How to Survive AP Chemistry

So you have embarked on a journey to prevent yourself from taking the first semester of General Chemistry in college. Your less ambitious friends are going to call you crazy, but even if you fail to succeed in getting college credit, you have much to gain from this course. The key is keeping awake and thinking outside the box.


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    Review all of your old notes from chemistry class. If you don't have those, ask somebody who has taken neat notes from a prior class and study those. The main point here is to simply refresh your memory: you're not going to remember it all or even be close.
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    Walk into AP Chemistry with some confidence. Don't be intimidated: just do it.
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    Take notes and make flashcards of ideas and formulas. Try to synthesize your own flashcards and not just copy from the book and your notes.
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    Read the chapter at least three times before the test. Sounds like overkill, but it's not.
    • "How should you study? Study like there's going to be an exam on the material the next morning. If you study like that, you won't have to worry about cramming for the exam later." - Unknown professor.
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    Keep in mind your fundamental properties of everything chemistry related. Start with the basic states of matter and end with the chemical properties such as pH and electronegativity. Cover the bases.
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    Don't be afraid of pH. Will it hurt you to do outside practice problems from the Internet? Of course not.
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    Use the Internet often for extra practice. There are countless resources out there on the Internet, and the problems are all different. You won't get just a narrow mental work out.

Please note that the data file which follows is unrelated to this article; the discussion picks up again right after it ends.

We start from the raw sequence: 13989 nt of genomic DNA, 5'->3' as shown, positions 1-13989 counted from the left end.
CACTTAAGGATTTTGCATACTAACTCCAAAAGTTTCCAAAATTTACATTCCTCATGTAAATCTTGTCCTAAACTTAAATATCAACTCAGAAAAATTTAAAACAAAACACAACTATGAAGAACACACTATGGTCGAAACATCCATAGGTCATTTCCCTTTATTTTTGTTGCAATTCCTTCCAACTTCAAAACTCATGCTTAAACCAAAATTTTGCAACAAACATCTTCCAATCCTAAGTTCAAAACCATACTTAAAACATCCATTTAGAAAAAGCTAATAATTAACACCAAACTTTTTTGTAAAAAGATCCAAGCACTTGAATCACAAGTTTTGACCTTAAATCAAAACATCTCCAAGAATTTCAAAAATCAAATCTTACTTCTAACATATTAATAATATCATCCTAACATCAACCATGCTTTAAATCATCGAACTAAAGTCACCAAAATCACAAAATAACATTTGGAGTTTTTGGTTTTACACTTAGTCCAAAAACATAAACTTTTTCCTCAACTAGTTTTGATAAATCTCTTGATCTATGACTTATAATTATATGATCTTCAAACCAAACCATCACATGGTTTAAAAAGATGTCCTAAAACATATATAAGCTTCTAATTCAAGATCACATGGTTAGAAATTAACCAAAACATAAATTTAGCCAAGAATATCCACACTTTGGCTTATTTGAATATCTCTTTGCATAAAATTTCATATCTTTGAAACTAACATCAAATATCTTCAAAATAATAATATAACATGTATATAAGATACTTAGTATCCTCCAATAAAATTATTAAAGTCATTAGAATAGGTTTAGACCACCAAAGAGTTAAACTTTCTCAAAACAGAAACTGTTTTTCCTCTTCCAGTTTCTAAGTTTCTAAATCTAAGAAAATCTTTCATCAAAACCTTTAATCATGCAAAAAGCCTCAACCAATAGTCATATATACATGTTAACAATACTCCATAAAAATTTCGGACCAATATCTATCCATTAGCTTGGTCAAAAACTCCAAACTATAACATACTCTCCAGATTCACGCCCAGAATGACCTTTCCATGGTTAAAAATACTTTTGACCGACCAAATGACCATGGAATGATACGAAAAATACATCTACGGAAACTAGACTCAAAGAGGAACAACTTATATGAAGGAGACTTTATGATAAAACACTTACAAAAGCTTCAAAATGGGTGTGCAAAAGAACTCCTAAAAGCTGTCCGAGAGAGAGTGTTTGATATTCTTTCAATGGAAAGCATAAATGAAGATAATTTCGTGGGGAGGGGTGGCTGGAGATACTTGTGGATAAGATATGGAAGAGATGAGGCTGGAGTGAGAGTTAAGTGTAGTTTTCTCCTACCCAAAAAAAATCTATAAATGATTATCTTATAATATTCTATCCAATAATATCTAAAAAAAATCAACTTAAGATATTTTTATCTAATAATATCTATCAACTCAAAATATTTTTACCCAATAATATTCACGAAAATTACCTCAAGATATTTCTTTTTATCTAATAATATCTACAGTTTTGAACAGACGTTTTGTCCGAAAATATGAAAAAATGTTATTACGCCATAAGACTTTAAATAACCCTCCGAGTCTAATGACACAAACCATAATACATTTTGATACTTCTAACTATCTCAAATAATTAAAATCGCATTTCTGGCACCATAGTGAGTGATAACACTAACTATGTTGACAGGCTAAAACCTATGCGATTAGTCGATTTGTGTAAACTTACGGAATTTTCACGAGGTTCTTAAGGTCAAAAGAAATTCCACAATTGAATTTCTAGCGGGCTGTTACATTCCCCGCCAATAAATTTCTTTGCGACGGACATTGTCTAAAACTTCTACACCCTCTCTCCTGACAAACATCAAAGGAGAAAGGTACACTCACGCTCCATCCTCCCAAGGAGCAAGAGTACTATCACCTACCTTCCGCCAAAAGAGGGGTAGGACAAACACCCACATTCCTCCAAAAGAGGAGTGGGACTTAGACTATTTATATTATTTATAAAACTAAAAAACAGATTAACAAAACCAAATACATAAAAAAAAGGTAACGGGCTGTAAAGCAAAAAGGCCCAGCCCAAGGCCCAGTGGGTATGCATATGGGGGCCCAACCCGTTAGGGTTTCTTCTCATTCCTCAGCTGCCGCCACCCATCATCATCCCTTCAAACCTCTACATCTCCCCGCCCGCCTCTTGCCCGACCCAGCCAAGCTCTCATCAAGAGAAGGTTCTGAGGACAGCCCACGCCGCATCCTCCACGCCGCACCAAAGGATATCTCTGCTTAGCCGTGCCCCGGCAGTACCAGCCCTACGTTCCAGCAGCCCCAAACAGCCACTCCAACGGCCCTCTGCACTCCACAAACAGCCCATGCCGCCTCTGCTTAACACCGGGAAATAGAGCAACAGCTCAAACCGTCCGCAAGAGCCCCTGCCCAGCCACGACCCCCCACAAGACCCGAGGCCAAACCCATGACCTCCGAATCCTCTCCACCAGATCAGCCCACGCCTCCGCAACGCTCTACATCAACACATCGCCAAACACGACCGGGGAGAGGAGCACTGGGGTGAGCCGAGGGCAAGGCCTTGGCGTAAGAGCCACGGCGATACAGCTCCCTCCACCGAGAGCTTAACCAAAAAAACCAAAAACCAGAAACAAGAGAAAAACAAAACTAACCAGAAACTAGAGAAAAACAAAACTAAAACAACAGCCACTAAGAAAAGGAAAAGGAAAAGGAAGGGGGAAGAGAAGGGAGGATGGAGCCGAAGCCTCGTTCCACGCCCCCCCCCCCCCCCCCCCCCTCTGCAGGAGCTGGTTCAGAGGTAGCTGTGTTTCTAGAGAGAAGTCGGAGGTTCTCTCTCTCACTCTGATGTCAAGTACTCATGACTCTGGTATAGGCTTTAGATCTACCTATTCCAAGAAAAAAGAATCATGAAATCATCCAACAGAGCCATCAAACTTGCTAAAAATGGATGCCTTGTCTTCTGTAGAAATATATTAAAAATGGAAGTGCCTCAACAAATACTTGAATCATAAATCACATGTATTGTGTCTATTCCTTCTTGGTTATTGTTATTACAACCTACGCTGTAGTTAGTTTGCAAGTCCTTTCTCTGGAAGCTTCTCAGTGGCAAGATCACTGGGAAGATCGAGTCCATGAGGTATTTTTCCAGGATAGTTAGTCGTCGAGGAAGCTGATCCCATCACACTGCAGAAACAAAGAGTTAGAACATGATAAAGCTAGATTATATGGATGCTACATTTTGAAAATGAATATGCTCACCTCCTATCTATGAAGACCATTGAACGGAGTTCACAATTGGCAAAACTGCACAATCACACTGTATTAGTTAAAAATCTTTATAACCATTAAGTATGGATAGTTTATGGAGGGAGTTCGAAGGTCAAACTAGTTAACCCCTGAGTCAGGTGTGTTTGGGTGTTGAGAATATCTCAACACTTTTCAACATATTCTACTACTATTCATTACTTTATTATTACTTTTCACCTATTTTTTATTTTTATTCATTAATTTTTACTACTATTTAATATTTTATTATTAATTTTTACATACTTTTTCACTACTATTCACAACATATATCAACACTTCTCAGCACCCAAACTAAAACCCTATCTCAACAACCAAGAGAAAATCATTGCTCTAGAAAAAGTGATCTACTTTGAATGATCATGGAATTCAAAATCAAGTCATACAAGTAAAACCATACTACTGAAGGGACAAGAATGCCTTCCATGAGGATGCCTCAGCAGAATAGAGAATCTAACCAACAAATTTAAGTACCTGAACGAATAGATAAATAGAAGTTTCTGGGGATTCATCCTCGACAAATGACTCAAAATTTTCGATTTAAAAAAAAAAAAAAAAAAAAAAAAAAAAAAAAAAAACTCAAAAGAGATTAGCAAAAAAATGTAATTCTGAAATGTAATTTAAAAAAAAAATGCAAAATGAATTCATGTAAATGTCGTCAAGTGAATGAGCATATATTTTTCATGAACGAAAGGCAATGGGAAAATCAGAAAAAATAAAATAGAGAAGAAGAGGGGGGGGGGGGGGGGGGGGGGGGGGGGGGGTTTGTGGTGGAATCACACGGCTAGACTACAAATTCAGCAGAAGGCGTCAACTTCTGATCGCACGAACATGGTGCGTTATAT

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    Watch your stoichiometry. A lot of problems will be set up perfectly within the problem itself, so keep your eyes peeled.
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    Memorize strong acids and bases. They ionize 100%, and are therefore very important.
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    Work through old tests and practice tests on the Internet. These will help you get used to the type of questions you'll be asked in the exam. Plenty of practice could mean the difference between passing and failing the exam.
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    Make mnemonic devices for everything. It especially helps with cations and anions.
    • If you don't understand, then learn chemistry in a way that fits you, such as renaming concepts to fit with a corresponding memory.
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    Do all of your homework assignments. Some teachers look simply for effort.
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    Perfect practice makes perfect test scores. By doing problems related to your current material, you can be fully readied for that material's test or quiz. Do them over and over again until you get them right.


  • If you don't understand something now, that doesn't mean you'll never be able to grasp the material later. Just take your time and with applied efforts, you will surely come close to meeting your goals in the class.
  • Always stay positive and look to become better at the work.
  • Remember throughout the year, that by taking AP Chemistry, you are earning yourself a huge advantage over other college-bound students by becoming more prepared for college level chemistry courses regardless of whatever grades you may be making in the class.
  • It's okay if you don't get something right the first time. Try again and again, until you can do it perfectly.


  • Always wear school-assigned lab safety goggles during lab procedures to avoid contact with chemicals that could possibly damage your vision.
  • Rinse your hands, arms and any other body parts (e.g. eyes, hair) that could have possibly came into contact with lab materials bearing chemicals.
  • In respect to this article's title, an AP Chemistry classroom can also potentially be a dangerous environment, as many hazardous chemicals such as sulfuric acid, hydrochloric acid, and of course highly flammable gases are almost always used on a routinely basis. Take caution and follow all instructions carefully when performing labs with chemicals and other materials which can be harmful to you or to others in the classroom.
  • Wear a welder's helmet or other qualified device to protect your eyes from bright ultraviolet light rays and infrared lights when conducting lab reactions that produce sparks.

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Categories: Advanced Placement Courses and Exams